Why Are Animals & Plants Important in the Ecosystem?
Plants and animals need each other to survive in an ecosystem. They are also the two life forms in an ecosystem--and without life, there is no ecosystem.
Pollination is a vital part of an ecosystem's functioning and health, according to the Ecological Society of America's fact sheet on pollination. Bees and hummingbirds pollinate flowers by transferring pollen from one flower to another, thereby ensuring their survival as a species. These animals also need the flowers. For instance, hummingbirds pollinate when they drink nectar--their primary fuel source--from flowers.
Plants and animals are part of a food chain, which keeps an ecosystem alive. Carnivores eat herbivores, which eat plants. When animals die, they decompose into the soil. Their nitrogen transforms into nitrate, which plants require for growth. Herbivores eat these plants, and the cycle starts again.
- Plants and animals need each other to survive in an ecosystem.
- Plants and animals are part of a food chain, which keeps an ecosystem alive.
Besides affecting each other, animals and plants also influence the rest of the ecosystem. For instance, trees produce oxygen and lower forest temperatures. This enables animals--including humans--to live comfortably in the ecosystem even during warm months.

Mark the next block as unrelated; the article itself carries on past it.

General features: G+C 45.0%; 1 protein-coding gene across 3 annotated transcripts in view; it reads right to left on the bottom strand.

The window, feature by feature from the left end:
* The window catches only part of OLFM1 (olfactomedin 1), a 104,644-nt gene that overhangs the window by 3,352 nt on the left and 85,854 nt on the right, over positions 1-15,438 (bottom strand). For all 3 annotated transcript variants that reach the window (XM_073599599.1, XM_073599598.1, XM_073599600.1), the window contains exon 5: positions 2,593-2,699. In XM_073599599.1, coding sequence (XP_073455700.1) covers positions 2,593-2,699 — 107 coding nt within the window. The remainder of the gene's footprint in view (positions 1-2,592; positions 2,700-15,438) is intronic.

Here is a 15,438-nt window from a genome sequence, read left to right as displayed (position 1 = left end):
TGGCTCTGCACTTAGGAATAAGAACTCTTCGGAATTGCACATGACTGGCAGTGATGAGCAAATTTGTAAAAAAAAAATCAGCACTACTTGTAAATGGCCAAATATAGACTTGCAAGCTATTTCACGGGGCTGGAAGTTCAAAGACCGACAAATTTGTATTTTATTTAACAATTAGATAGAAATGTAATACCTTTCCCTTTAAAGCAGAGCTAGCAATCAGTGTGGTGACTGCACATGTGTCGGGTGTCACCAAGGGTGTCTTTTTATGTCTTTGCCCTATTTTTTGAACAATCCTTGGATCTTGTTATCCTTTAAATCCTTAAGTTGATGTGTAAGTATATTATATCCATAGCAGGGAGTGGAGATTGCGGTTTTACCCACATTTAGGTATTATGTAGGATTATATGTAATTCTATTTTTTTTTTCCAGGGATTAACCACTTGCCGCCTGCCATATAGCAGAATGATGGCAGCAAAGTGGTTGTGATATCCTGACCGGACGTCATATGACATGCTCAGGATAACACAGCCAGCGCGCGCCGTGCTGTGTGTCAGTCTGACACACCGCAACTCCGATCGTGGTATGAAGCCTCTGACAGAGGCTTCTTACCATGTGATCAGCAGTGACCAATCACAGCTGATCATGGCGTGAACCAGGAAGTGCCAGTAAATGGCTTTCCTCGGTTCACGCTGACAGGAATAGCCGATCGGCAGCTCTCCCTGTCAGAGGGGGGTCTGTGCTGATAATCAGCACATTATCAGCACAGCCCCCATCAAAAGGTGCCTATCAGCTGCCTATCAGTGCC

Plants In A Pond Ecosystem
Many types of flowers make their homes in or near ponds. While many shrubs prefer drier soil conditions, some are adapted to the constant wetness of life at the banks of a pond. Near the banks and even partially submerged, several species of grass thrive. " Sparkler" sedge (Carex phyllocephala “Sparkler”), which lives in USDA hardiness zone 7 through 10, grows in exploding clumps of cream-rimmed short green blades, while variegated Japanese sedge (Carex morrowii “Aurea-variegata”), which thrives in USDA zone 5 through 9, grows as tall as a foot, with light green blades that hang lazily near the water’s edge.
- Besides affecting each other, animals and plants also influence the rest of the ecosystem.
- While many shrubs prefer drier soil conditions, some are adapted to the constant wetness of life at the banks of a pond.
- U.S. Environmental Protection Agency: Ecosystems and Biodiversity
- Monrovia: Sparkler Sedge
- Monrovia: Variegated Japanese Sedge
- Monrovia: River Birch
- Monrovia: Kilmarnock Willow
- Monrovia: Horsetail Reed
- Fine Gardening: Victoria Cruziana (Santa Cruz Waterlily)
- Missouri Botanical Garden: Nymphaea "Sunny Pink"
- Monrovia: Deutschland Astilbe
- Monrovia: Chirimen Marlberry